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Palace Museum {4 Jingshan Front Street, Dongcheng, Beijing, China}

The Forbidden City is a must-go for those who visit China. The palace complex served as both the imperial residence and central government site from the 1400s to the early 1900s, and now houses the sprawling Palace Museum {enter a virtual tour here}. In recent years, the museum has been actively expanding its digital footprint to engage culture lovers of all ages around the world. On the museum’s website {don’t worry, there is an English version}, visitors can virtually explore the hundreds of halls, courtyards, and gardens across this 180-acre space. Don’t be intimidated by the occasional Chinese characters that pop up around the navigation buttons — these work exactly the same way as those on Google street views.

To take a closer look at the thousands of paintings, bronze wares, and other artworks the museum holds, {the most recent audit counted 1.8 million+ pieces of art, but not all of them are on exhibition}, there is also a collections section to explore. The artworks are organized by art form and time period and can be searched easily by drop-down menus and keywords.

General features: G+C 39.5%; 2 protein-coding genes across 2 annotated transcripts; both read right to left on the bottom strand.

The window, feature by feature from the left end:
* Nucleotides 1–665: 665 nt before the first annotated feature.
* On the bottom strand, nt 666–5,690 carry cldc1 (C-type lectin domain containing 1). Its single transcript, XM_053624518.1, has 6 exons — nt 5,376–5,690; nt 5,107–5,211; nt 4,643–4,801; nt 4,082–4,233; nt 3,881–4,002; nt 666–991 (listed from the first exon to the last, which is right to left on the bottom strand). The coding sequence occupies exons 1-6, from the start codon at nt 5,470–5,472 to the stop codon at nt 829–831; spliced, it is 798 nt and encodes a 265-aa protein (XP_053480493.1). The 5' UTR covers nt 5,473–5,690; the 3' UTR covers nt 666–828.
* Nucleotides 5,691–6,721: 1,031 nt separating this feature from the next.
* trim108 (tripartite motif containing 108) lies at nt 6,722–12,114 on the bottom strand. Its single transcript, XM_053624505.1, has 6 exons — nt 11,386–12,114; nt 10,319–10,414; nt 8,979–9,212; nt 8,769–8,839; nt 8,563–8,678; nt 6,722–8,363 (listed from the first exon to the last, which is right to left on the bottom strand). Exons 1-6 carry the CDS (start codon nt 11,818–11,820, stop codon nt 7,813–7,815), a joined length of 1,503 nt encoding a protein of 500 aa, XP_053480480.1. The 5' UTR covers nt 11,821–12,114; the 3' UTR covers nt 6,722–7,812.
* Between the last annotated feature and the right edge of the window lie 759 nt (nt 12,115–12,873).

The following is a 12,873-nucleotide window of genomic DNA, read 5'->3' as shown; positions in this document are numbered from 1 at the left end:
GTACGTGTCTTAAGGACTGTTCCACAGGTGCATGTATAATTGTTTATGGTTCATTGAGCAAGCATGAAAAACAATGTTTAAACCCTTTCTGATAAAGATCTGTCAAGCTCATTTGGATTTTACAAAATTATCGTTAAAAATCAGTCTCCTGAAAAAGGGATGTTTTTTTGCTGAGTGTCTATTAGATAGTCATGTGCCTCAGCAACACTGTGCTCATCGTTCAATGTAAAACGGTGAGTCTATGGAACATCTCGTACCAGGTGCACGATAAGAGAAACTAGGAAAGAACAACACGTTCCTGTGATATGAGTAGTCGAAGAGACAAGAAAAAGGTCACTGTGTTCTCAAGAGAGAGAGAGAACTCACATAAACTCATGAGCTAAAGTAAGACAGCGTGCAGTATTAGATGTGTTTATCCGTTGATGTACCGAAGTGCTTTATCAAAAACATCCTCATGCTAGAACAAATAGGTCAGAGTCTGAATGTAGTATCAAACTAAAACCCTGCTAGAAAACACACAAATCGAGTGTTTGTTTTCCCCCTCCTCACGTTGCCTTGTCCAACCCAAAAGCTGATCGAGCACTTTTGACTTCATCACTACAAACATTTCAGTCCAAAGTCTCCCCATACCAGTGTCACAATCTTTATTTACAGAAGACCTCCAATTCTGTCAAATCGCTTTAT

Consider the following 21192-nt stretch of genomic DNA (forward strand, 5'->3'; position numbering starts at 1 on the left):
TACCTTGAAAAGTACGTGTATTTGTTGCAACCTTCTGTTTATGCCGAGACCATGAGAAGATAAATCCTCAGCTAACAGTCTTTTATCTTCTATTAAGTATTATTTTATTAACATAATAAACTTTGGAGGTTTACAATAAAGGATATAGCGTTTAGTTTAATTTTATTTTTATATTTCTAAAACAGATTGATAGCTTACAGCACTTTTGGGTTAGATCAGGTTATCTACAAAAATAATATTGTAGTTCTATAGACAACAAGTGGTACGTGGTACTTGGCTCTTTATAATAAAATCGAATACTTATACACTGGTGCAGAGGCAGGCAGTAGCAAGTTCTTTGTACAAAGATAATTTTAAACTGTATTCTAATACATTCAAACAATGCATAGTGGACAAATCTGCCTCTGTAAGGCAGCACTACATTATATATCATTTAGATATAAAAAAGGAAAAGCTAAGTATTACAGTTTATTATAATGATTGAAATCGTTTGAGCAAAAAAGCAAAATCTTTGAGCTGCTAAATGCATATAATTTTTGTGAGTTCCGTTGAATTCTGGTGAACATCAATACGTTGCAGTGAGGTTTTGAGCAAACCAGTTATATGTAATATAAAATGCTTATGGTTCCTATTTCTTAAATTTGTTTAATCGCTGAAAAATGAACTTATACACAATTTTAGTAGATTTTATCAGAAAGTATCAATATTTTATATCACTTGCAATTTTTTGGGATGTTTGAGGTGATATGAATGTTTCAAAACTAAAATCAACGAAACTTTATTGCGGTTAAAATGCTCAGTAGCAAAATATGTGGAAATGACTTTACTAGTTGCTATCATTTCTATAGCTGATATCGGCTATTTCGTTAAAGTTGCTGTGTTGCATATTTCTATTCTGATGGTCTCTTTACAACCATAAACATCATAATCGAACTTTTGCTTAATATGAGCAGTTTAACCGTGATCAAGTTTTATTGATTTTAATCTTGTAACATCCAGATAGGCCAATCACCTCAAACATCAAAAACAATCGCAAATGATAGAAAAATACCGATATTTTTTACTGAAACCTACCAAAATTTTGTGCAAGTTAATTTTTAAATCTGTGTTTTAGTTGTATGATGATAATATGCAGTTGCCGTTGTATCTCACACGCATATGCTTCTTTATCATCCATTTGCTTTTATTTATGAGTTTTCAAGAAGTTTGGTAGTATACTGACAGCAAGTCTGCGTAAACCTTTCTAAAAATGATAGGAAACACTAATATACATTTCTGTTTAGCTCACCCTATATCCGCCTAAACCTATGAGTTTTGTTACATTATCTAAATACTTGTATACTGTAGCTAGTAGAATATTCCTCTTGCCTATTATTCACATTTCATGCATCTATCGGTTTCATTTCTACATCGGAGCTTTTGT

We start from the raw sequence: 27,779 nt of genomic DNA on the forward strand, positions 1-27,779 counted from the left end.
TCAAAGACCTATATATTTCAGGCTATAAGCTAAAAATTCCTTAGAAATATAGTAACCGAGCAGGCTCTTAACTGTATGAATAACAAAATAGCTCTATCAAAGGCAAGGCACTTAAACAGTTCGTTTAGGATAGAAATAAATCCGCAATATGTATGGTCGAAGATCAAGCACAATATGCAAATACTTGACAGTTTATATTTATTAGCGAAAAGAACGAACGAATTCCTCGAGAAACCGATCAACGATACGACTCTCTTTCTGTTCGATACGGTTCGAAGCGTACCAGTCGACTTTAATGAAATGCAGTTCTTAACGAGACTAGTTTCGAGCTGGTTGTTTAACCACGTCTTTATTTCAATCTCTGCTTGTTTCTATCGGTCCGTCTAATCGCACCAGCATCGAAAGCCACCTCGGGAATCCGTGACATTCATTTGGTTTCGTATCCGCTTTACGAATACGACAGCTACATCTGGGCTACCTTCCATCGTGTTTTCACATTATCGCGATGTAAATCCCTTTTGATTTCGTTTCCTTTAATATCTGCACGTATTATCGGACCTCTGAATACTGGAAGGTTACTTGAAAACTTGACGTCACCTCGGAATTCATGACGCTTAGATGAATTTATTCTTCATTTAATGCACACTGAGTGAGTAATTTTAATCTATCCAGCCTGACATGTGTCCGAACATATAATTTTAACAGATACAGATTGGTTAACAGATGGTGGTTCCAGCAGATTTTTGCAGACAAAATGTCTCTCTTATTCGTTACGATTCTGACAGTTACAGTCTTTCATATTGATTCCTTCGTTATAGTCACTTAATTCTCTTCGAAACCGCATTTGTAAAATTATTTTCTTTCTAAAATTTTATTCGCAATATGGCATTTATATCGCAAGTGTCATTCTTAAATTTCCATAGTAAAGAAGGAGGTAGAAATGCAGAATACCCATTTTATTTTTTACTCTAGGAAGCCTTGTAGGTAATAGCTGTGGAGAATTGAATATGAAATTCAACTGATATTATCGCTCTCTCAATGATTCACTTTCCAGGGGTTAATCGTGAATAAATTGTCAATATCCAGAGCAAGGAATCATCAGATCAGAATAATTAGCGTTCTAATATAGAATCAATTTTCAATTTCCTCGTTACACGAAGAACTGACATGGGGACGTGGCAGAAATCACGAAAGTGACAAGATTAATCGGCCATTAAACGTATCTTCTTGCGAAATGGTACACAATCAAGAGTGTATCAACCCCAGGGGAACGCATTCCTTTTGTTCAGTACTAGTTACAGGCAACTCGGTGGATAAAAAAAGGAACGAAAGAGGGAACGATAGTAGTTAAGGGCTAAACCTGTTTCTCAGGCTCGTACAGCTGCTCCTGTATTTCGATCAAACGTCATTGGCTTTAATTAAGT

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The Vatican Museum {00120 Vatican City}

No, the Vatican Museum is not on Google. Fortunately, the Vatican website has its own virtual tour {enter here} experience that allows visitors to appreciate its thousands of pieces of art collections. No matter how many times one has visited the Vatican, it’s hard to not feel awestruck by the epic scenes in Raphael’s Rooms. One can also examine the Book of Genesis scenes on the ceiling of the Sistine Chapel frame-by-frame, without suffering from a neck ache from looking up for too long. Also make sure to check out some masterpieces that are often neglected by busy and tired tourists, such as Aldobrandini Wedding, an ancient Roman painting depicting a very emotionally nuanced scene.